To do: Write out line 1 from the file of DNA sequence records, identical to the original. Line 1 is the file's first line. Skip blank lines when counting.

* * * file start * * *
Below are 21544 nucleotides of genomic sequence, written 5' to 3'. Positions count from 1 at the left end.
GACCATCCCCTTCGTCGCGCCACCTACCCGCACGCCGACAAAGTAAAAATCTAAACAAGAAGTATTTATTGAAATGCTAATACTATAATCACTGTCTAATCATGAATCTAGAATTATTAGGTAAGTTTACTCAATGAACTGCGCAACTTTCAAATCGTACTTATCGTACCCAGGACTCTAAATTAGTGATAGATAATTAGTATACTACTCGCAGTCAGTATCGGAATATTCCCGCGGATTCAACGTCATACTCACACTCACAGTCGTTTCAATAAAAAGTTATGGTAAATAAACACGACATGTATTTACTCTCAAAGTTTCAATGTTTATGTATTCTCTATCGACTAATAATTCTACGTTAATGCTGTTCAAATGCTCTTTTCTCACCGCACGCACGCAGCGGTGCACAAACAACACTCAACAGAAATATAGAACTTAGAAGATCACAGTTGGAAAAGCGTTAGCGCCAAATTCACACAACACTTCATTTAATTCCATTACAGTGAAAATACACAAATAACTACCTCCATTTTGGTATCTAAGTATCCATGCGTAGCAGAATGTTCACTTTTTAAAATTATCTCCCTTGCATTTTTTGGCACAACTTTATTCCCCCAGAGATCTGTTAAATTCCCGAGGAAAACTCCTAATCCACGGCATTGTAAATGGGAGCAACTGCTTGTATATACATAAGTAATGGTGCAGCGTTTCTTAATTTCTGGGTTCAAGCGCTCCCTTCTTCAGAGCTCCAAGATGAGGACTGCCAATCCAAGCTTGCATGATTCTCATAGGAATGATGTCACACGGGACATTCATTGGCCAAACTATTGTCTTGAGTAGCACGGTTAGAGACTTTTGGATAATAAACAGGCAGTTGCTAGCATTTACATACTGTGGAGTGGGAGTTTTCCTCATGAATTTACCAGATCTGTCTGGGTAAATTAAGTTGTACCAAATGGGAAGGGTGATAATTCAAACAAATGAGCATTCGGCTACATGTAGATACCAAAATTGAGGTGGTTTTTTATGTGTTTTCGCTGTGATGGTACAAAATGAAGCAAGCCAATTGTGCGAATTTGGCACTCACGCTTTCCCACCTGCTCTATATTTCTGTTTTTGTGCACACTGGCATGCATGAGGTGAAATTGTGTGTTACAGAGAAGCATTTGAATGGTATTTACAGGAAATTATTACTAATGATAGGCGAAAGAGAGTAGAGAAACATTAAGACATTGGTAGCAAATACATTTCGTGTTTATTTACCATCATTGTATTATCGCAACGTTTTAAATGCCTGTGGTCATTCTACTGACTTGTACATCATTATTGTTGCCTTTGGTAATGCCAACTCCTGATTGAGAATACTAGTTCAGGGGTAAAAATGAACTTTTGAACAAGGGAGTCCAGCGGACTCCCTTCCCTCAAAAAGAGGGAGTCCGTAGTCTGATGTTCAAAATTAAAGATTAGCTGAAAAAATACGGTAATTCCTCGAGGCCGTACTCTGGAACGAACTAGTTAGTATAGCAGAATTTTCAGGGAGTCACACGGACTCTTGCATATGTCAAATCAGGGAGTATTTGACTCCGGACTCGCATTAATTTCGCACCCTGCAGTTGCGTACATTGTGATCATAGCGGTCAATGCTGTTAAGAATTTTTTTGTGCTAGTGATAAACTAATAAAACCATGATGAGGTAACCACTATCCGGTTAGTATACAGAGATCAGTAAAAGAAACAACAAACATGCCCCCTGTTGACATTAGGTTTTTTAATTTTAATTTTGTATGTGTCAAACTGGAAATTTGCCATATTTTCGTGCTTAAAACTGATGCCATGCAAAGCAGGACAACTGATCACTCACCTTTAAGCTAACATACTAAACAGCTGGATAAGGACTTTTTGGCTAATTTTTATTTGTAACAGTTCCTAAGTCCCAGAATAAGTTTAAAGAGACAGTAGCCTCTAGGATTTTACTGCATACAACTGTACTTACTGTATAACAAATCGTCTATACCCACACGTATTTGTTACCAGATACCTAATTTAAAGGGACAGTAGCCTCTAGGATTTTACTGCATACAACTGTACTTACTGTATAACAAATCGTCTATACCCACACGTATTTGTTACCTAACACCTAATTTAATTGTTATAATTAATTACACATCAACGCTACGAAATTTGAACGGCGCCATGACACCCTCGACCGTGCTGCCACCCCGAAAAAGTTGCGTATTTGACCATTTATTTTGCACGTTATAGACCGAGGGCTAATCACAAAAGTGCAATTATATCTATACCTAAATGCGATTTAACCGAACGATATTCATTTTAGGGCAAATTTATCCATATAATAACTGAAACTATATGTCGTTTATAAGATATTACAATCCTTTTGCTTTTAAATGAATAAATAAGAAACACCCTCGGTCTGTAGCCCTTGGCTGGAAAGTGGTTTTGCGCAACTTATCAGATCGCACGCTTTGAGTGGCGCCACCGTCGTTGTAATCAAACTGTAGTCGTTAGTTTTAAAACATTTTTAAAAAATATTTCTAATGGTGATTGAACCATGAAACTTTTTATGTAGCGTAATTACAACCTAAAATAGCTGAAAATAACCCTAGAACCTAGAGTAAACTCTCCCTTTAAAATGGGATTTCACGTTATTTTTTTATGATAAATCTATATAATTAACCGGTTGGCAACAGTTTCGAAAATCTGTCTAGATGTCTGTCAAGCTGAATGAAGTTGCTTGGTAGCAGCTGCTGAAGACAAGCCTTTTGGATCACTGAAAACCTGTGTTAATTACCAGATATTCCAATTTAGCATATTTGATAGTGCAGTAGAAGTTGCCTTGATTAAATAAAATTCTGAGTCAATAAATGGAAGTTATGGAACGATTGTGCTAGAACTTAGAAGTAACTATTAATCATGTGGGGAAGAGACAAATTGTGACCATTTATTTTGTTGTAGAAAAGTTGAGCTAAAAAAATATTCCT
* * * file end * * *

Below are 21544 nucleotides of genomic sequence, written 5' to 3'. Positions count from 1 at the left end.